Research projects like the Climate Roundtables address this by offering a process that starts with experience and locality, recognising the importance of socio-ecological systems. The participatory process was compelling, offering a platform for participants to share stories and compare notes about climate experiences and perceptions arising from extreme weather, seasonal fluctuations and the like. There was one exercise in which a timeline was drawn up to capturing recollections of particular weather patterns and climate experiences. This further enabled shared meaning making and knowledge creation that facilitated the creation of linkages from major event to impacts and risks. Professor Ross and Dr Shaw stressed the need to create rapport early, particularly in the recruitment process, and use neutral language, opting to use the term ‘climate variability’ rather than ‘climate change’. This diffused potential pressure points and heat. They also stressed the need for good process design – the roundtable agenda was developed through an intensive collaborative process involving the whole team over two days who tested ideas and scenarios. It seemed like user experience was part of the testing process, say by applying user scenarios. The idea of the roundtable – rather than a workshop – was important because it communicated a sense of equity and participation.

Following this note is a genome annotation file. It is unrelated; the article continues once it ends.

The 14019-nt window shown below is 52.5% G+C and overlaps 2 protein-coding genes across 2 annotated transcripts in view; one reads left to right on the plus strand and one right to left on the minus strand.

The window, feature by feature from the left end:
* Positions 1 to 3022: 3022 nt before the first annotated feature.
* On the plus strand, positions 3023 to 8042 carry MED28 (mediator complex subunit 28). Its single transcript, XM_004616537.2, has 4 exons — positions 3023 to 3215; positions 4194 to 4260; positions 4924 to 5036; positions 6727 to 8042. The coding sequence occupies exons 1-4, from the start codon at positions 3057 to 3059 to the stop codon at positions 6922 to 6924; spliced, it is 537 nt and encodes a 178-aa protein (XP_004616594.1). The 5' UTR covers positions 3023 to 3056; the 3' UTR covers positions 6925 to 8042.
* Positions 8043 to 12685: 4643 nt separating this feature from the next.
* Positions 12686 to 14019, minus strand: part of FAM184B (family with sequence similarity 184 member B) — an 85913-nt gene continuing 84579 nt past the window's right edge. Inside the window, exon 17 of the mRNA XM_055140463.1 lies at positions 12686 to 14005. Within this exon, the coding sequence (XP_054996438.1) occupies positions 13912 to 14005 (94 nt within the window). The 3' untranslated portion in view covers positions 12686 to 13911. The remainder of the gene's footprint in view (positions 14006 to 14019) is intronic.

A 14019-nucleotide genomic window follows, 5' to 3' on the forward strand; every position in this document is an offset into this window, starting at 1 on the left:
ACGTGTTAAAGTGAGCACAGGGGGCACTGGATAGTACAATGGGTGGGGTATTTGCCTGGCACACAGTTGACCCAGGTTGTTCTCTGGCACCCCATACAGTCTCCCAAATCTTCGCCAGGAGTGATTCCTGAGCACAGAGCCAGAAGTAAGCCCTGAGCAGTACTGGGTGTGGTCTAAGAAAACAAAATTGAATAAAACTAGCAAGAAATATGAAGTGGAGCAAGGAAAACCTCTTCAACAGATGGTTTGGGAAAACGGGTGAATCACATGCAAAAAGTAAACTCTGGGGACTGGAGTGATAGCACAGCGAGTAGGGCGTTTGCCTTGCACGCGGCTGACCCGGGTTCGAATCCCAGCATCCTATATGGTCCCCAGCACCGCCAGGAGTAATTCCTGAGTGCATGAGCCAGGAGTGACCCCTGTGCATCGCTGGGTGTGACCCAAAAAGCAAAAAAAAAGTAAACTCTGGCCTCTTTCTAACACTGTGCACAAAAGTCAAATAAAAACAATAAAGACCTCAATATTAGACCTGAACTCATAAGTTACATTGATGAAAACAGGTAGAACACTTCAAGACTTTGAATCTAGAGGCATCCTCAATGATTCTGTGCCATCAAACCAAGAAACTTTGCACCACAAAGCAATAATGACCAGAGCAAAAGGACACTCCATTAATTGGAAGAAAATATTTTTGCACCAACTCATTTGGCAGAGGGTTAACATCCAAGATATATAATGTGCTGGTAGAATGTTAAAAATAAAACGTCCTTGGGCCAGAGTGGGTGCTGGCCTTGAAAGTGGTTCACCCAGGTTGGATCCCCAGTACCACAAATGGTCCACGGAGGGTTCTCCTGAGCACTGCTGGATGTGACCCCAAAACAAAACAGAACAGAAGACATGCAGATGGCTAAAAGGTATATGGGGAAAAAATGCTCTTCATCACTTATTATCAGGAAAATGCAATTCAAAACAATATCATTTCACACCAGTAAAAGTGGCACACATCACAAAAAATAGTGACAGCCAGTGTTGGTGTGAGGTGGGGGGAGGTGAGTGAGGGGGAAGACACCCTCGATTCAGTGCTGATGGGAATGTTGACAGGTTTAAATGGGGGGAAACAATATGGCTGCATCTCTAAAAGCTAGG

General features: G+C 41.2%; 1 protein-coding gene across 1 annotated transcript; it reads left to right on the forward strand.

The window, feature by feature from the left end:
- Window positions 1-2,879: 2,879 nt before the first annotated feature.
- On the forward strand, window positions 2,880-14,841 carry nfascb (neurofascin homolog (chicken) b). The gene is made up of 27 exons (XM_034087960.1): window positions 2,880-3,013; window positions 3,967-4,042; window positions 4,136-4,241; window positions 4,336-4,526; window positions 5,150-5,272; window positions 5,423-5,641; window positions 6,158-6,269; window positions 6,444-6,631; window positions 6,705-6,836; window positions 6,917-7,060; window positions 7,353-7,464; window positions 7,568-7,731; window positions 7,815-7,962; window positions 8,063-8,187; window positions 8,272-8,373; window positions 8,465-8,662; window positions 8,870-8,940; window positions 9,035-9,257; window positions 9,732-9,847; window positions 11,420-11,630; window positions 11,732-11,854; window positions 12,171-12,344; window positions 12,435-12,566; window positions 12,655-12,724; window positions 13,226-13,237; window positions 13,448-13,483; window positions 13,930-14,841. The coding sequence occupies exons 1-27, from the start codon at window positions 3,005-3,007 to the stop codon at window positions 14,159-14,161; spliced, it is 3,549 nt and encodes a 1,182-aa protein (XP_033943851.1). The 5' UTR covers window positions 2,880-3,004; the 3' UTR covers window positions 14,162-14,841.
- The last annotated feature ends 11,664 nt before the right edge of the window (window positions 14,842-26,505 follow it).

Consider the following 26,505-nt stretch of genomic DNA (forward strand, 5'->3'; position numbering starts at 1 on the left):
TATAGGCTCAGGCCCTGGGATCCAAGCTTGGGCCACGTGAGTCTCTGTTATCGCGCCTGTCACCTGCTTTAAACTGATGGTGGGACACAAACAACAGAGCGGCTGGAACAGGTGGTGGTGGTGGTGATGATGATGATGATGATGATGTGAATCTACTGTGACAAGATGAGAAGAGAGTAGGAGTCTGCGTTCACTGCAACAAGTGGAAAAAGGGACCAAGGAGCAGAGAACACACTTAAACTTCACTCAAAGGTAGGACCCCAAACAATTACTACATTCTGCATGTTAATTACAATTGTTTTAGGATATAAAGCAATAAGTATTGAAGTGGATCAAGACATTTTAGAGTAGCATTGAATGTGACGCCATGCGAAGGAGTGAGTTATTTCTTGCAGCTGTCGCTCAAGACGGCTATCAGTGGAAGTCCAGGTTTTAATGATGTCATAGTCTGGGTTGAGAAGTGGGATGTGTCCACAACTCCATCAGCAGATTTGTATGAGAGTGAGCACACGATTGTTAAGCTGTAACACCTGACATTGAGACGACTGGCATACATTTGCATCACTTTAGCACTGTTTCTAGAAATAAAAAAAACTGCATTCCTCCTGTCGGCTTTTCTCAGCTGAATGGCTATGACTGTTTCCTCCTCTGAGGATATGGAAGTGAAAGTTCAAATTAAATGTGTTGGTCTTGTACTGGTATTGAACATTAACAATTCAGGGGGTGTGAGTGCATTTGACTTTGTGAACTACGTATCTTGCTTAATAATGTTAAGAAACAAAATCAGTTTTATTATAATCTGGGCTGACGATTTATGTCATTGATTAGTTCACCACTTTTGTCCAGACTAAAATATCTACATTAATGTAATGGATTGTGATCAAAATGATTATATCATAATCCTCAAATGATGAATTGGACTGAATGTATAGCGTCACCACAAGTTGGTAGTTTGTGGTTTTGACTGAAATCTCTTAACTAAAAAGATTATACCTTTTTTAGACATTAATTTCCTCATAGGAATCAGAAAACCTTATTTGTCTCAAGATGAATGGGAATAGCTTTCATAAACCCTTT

The roundtable was comprised of several parts starting with acknowledgement of traditional custodianship, a symbolic and culturally enriching way of recognising diverse relationships with country. The first process was described as ‘a dump’, where participants had their initial say. Parts of this process reminded me of Causal Layered Analysis which involves a litany process – as a kind of deconstruction or confrontation of a problem – before moving into constructions of knowledge, power, narratives, scenarios and new stories. The researchers stressed the importance of ensuring participants had their say prior to the scientists providing a Climate Briefing. The roundtables all seemed highly engaging with most of the action and discussion involving high levels of discussion and learning. The next stages were brainstorming, identifying climate connections, and identifying responses to risks through actions and adaptation.